Stimulus money fuels research activity on campus
Researchers aggressively pursue federal grants to support projects, buy equipment, and hire students
| Eve Marder
Brandeis researchers, from biology to women's studies, are taking full advantage of the funding opportunities created by the American Recovery and Reinvestment Act (ARRA), enacted in February to jumpstart the economy. ARRA provided $787 billion, including more than $50 billion for science. Brandeis researchers have submitted 76 proposals, primarily to the National Institutes of Health and the National Science Foundation, for more than $59 million in stimulus funding. So far, Brandeis researchers have won more than $7.5 million in ARRA grants, and many proposals are still pending.
The ARRA proposals submitted were over and above the usual proposal activity, which has averaged about 400 for the past two fiscal years. "The response from our researchers was quick and aggressive," said Paul O'Keefe, assistant provost for research administration. "Stimulus funding was available through a variety of mechanisms, and our people went after pretty much all of them that made sense."
Of 76 ARRA proposals, 35 have resulted in awards. The NIH has funded 30 projects worth more than $6.3 million, while the NSF has given five awards totaling about $1.2 million. Biochemistry, biology, chemistry, mathematics, physics, psychology, and the Heller School have all won grants so far.
In addition to supporting new and ongoing research projects that advance human health and wellbeing, the grants are funding 13 summer undergraduate student researchers over summers 2009-10; new equipment such as sophisticated microscopes; and a new faculty hire.
| Susan Birren
All of the stimulus money must be spent by 2011 in order to boost the economy as much and as quickly as possible. O'Keefe pointed out that "for the first required reporting to the federal government, we were able to claim almost 16 full-time jobs created or retained with these funds. This is exactly the kind of economic stimulus the act was designed to promote. It's not clear how this will play out for Brandeis over the next couple of years, but we're off to a promising start."
Brandeis investigators continued to submit ARRA-related proposals through August. The university won't have a final tally of grants and dollars until spring 2010, O'Keefe said.
Among the dozens of successful grants are these:
Neuroscientist Eve Marder and colleagues landed a highly-competitive grant for almost $900,000 to hire a tenure track biologist and purchase high-powered new imaging tools to study neural circuitry in the visual cortex. The grant, from the National Institute of Neurological Disorders and Strokes (NINDS), was one of only 17 NINDS grants of this kind offered nationwide.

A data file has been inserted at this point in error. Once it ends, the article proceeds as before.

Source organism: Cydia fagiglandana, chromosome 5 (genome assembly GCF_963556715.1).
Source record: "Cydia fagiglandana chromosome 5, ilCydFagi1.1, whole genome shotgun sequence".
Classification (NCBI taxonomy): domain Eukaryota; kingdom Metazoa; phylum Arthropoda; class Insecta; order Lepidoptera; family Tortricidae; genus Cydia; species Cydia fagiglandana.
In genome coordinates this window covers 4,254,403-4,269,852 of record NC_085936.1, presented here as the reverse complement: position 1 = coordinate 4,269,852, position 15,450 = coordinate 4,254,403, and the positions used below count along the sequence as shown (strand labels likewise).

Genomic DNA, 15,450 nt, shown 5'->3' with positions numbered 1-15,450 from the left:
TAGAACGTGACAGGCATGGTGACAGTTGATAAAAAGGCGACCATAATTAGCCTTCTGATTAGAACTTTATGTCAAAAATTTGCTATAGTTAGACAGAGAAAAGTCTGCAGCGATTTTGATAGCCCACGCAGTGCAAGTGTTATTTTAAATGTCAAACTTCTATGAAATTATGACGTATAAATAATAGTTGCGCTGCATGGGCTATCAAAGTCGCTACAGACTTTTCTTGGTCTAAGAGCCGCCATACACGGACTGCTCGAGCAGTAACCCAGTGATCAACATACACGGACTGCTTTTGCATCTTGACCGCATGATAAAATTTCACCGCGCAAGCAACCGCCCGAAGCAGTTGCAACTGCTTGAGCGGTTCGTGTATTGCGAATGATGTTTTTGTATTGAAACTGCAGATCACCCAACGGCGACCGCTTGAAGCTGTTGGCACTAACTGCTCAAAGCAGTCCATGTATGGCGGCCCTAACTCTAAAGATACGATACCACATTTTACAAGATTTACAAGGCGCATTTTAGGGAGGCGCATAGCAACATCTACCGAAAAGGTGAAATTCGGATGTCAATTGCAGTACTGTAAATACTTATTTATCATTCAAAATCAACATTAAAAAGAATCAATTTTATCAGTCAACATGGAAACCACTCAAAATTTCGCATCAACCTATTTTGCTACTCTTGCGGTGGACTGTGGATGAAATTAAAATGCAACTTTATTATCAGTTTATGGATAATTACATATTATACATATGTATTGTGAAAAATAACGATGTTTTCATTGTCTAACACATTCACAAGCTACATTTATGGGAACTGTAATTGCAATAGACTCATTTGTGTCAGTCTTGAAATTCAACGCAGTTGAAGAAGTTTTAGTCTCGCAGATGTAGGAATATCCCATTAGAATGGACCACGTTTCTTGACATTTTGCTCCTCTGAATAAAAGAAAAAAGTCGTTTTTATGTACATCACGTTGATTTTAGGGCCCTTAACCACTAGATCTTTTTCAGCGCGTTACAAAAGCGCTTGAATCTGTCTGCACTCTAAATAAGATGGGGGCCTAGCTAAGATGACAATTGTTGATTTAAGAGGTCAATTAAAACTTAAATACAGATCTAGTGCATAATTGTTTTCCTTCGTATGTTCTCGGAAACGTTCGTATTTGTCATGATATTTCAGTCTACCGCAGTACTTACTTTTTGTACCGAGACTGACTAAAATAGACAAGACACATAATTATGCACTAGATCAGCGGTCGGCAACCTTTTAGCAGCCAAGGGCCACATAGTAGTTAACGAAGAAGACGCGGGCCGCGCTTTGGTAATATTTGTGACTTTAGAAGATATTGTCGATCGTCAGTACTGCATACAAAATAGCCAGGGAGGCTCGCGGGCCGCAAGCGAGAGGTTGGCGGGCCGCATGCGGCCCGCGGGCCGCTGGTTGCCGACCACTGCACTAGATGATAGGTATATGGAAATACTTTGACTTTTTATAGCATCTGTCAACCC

"Last year across the country faculty searches were canceled or put on hold, as virtually every institution suffered financial and budget difficulties," said Marder. "The NIH recognized that this risked the loss of an entire cohort of exceptionally well-trained and talented individuals at a critical time in their career. Therefore, several NIH institutes, among them NINDS, provided ARRA funds to allow successful institutions to hire tenure-track assistant professors by providing salary and set-up costs for these individuals."
Biologist John Lisman won more than $1 million to study the mechanisms of memory storage. The current thinking is that memory is stored by changes in synapses. The grant enables Lisman and his colleagues to test the hypothesis that when a memory forms, a complex is formed between two major proteins of the synapse, CaMKII and a NMDA receptor.
"We are testing whether this complex persists for a long time and whether the complex is necessary for the persistence of the synaptic memory," explained Lisman. "To test this latter idea, we are using drugs that interfere with binding of CaMKII to NMDA receptor. If our hypothesis is correct, these drugs should make the synaptic memory go away. If successful, this work would establish for the first time the molecular basis of synaptic memory. The results could have wide reaching implications for diseases of memory.
Biologist Susan Birren garnered almost $800,000 to further her research into the complex role that the sympathetic nervous system plays in heart disease, hypertension, and sudden cardiac death. Her lab is studying how neurotrophins, proteins that signal nerve cells to grow or differentiate, regulate the release of the neurotransmitters norephinephrine and acetylcholine, and their effect on heart rate. Birren believes that understanding the role of neurotrophins in the development of these neurotransmitter properties could lead to new approaches for the treatment of sympathetic dysfunction in heart disease.
"Our experiments will determine how the balance of excitatory and inhibitory signals to the heart is established during development," said Birren. "This balance is critical for maintaining normal cardiac function in the adult. Understanding the factors and signaling pathways that control the release of the excitatory and inhibitory neurotransmitters may provide new insights into how to control sympathetic drive in the healthy and ailing heart."
"The new grant fills an important gap in U.S. training of graduate students," said Godoy. It allows us to bring some of the top PhD students from across the country to our long-term field site so they can learn first-hand methods of data collection in the field. Students learn not only how to collect systematic data in the field, but also learn how to deal with innumerable logistical and personal problems that arise as fieldwork unfolds."